A kanban board is an interactive visualization of information grouped by a unique attribute (like status). Information snippets are presented on cards which can be moved from one column (or status) to the next.
A list is used for presenting simple, actionable data objects. Lists are simpler than tables, and typically don’t include tools like filtering and sorting.
The log in page validates the identity of a user with at least two credentials — typically an email or username and a password.
A media lightbox draws focus to a single piece of media by enlarging it and obscuring the interface with a scrim.
A notification center is and audit trail of all system and user notifications.
An object detail modal or page visually organizes object attributes in a consumable layout.
An order summary provides the user with confirmation that their purchase was processed successfully, and summarizes what they bought.
A payment page is a secure portal for collecting tender details from the user. This page may also include fields for discounts and/or coupon codes.
A product detail modal or page visually organizes product attributes in a consumable layout to aid users in purchasing decisions.
The reset password page enables a user to update forgotten credentials according to specific password requirements.
A search results page includes the objects located which match the user-specified search criteria.
Settings are where the user can configure various details about how the system can be accessed, how it operates, and/or how it looks.
The sign up page is where users present and verify their identity in order to register or enlist for a product.
A split view is a vertically- or horizontally-divided interface for co-displaying related information.
The user profile is where access credentials and personal information about a user are stored.
Documentation is written guidelines and annotations of a process or requirement. They are critical in a design system for chronicling important decisions, conditions, and necessities.
Accessibility guidelines specify how a product should be designed and written to accommodate users of diverse physical and cognitive abilities.
Branding guidelines specify the limitations of how a brand can and should be expressed in various contexts.
Coding standards help developers maintain a consistent, organized, and coherent code base to ensure maximum team efficiency.
Downloadable assets are centralized and universally-available resources enabling interdisciplinary collaboration and consistency.
Editorial guidelines are a set of writing rules to ensure brand consistency in voice, tone, and style so that content is consistent across all mediums and channels.
An employee onboarding process is the set of procedures necessary for welcoming, training, and enabling a new hire.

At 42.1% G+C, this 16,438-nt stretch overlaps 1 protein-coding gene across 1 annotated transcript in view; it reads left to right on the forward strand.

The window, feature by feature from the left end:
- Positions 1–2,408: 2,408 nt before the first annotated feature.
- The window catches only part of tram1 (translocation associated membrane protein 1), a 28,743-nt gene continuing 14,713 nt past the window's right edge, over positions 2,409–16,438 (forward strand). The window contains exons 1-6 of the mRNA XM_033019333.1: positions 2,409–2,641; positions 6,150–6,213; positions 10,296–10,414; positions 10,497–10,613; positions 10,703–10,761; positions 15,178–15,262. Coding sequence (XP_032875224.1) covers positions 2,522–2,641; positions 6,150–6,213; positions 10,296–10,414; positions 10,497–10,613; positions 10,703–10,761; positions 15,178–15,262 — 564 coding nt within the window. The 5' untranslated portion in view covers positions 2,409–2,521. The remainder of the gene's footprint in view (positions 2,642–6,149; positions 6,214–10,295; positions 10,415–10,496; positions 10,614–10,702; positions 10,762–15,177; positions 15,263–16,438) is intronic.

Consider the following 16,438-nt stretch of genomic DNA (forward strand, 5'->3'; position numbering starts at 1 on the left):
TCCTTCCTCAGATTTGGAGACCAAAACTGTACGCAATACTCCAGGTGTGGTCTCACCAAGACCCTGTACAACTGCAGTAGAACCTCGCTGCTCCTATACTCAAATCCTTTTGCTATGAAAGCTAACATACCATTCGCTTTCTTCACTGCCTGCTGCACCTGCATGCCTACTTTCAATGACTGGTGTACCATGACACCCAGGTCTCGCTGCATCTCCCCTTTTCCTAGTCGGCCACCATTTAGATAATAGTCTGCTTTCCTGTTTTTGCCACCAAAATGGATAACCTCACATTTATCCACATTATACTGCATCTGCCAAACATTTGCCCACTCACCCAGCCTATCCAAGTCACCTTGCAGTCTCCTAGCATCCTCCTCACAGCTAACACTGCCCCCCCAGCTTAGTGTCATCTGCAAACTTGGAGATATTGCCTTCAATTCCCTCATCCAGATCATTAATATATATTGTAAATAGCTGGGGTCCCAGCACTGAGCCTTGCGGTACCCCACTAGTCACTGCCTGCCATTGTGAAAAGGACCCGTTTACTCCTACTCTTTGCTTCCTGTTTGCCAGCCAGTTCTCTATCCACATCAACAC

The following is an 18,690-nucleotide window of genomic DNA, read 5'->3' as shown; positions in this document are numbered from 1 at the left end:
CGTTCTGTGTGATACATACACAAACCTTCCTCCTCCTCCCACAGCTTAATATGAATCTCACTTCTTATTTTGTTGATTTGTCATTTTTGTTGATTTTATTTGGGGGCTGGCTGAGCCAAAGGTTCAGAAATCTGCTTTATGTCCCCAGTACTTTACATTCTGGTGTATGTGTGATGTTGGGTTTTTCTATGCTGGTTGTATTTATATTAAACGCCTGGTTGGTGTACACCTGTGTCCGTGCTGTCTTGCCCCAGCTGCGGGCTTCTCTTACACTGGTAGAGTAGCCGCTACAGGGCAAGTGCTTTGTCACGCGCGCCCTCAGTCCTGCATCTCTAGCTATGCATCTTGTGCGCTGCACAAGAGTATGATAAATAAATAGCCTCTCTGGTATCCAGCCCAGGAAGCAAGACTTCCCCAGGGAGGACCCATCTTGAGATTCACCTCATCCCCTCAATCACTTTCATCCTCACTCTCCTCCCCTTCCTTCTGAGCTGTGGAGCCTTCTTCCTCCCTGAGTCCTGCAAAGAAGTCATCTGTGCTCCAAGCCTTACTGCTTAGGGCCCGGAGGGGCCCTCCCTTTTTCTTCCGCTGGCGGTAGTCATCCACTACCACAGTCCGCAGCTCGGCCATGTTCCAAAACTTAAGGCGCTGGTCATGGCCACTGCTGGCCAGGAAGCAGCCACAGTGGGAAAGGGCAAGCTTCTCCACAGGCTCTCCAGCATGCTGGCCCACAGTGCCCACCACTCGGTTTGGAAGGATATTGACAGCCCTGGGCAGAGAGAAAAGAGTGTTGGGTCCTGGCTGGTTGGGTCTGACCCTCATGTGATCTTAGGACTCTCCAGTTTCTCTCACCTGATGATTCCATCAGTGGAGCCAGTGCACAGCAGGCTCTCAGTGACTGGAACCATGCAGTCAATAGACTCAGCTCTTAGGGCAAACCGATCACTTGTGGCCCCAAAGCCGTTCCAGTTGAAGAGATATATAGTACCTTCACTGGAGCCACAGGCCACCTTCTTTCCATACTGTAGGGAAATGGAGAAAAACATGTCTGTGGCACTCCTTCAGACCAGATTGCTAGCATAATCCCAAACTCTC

A governance process is a quality control exercise to ensure consistent usage, growth, and maintenance of a design system, brand identity, or style guide.
A persona is a set of characteristics and behaviors defining a particular type or profile of user, stakeholder, or buyer.
User research guidelines specify the methods and techniques for conducting, collecting, and analyzing research.
A team structure diagram illustrates the hierarchical organization of a team. This diagram can serve as a reference for decision-making, responsibilities, and project ownership.
Visualizations are visual techniques for displaying and representing data. While they should never be used as a crutch, visualizations are highly effective for giving meaning to large amounts of data.
It’s critical to understand the difference between visualizations and when to use them. Using the wrong visualization can lead to misunderstanding, misdirection, or erroneous action.
Used to show progress toward multiple, recurring goals.
Used when data points are highly variable over time. If data points have little variance, consider using a line chart instead.
Used to show the delta or difference between two values.
Area Range + Trendline
Used to show how the delta or difference between two values changes over time.
Use to present categorical data with rectangular bars with heights or lengths proportional to the values that they represent. Most commonly used when sorted by descending value.
Used to illustrate the distribution of values across a population.
Used when data has three dimensions, each containing a set of values. The first dimension represents the y-axis value, the second value represents the x-axis value, and the third dimension represents the size of the bubble.
Used for comparing the performance of a primary measure to one or more other measures. A bullet graph can be useful replacement for a gauge or meter.
Used to represent and compare two data series side-by-side.
Used by stock traders to determine possible price movement based on past patterns. A candlestick chart displays four price points — open, close, high, and low — across a specified period of time.
Chord Dependency Wheel